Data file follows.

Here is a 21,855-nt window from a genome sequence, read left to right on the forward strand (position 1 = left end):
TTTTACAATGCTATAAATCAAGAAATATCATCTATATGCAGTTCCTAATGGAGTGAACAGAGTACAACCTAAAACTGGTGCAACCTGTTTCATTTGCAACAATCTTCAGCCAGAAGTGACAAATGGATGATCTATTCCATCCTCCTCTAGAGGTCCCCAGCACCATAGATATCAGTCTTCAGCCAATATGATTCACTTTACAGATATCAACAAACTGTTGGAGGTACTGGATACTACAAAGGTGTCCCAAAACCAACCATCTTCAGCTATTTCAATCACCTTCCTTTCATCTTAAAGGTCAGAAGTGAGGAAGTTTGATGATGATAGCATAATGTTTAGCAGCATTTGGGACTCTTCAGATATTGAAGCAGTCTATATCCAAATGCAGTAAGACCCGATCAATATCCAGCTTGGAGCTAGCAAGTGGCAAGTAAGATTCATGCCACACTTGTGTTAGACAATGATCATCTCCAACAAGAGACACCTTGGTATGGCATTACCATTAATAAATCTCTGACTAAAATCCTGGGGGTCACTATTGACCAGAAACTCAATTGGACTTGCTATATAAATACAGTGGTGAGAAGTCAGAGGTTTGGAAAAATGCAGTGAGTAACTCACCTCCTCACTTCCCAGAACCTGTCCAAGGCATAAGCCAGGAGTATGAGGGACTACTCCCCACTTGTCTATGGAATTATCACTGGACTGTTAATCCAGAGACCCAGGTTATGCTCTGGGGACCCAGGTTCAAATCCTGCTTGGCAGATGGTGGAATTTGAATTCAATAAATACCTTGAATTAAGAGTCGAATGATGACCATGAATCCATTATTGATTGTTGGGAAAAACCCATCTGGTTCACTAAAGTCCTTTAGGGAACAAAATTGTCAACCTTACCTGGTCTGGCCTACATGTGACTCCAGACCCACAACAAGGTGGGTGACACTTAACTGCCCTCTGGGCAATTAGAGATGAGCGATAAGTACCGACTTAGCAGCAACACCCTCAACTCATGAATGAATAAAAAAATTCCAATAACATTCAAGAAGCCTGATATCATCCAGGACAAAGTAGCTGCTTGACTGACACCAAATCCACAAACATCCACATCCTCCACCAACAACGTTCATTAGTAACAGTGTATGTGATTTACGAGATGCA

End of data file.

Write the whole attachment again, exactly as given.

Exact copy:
Here is a 21,855-nt window from a genome sequence, read left to right on the forward strand (position 1 = left end):
TTTTACAATGCTATAAATCAAGAAATATCATCTATATGCAGTTCCTAATGGAGTGAACAGAGTACAACCTAAAACTGGTGCAACCTGTTTCATTTGCAACAATCTTCAGCCAGAAGTGACAAATGGATGATCTATTCCATCCTCCTCTAGAGGTCCCCAGCACCATAGATATCAGTCTTCAGCCAATATGATTCACTTTACAGATATCAACAAACTGTTGGAGGTACTGGATACTACAAAGGTGTCCCAAAACCAACCATCTTCAGCTATTTCAATCACCTTCCTTTCATCTTAAAGGTCAGAAGTGAGGAAGTTTGATGATGATAGCATAATGTTTAGCAGCATTTGGGACTCTTCAGATATTGAAGCAGTCTATATCCAAATGCAGTAAGACCCGATCAATATCCAGCTTGGAGCTAGCAAGTGGCAAGTAAGATTCATGCCACACTTGTGTTAGACAATGATCATCTCCAACAAGAGACACCTTGGTATGGCATTACCATTAATAAATCTCTGACTAAAATCCTGGGGGTCACTATTGACCAGAAACTCAATTGGACTTGCTATATAAATACAGTGGTGAGAAGTCAGAGGTTTGGAAAAATGCAGTGAGTAACTCACCTCCTCACTTCCCAGAACCTGTCCAAGGCATAAGCCAGGAGTATGAGGGACTACTCCCCACTTGTCTATGGAATTATCACTGGACTGTTAATCCAGAGACCCAGGTTATGCTCTGGGGACCCAGGTTCAAATCCTGCTTGGCAGATGGTGGAATTTGAATTCAATAAATACCTTGAATTAAGAGTCGAATGATGACCATGAATCCATTATTGATTGTTGGGAAAAACCCATCTGGTTCACTAAAGTCCTTTAGGGAACAAAATTGTCAACCTTACCTGGTCTGGCCTACATGTGACTCCAGACCCACAACAAGGTGGGTGACACTTAACTGCCCTCTGGGCAATTAGAGATGAGCGATAAGTACCGACTTAGCAGCAACACCCTCAACTCATGAATGAATAAAAAAATTCCAATAACATTCAAGAAGCCTGATATCATCCAGGACAAAGTAGCTGCTTGACTGACACCAAATCCACAAACATCCACATCCTCCACCAACAACGTTCATTAGTAACAGTGTATGTGATTTACGAGATGCA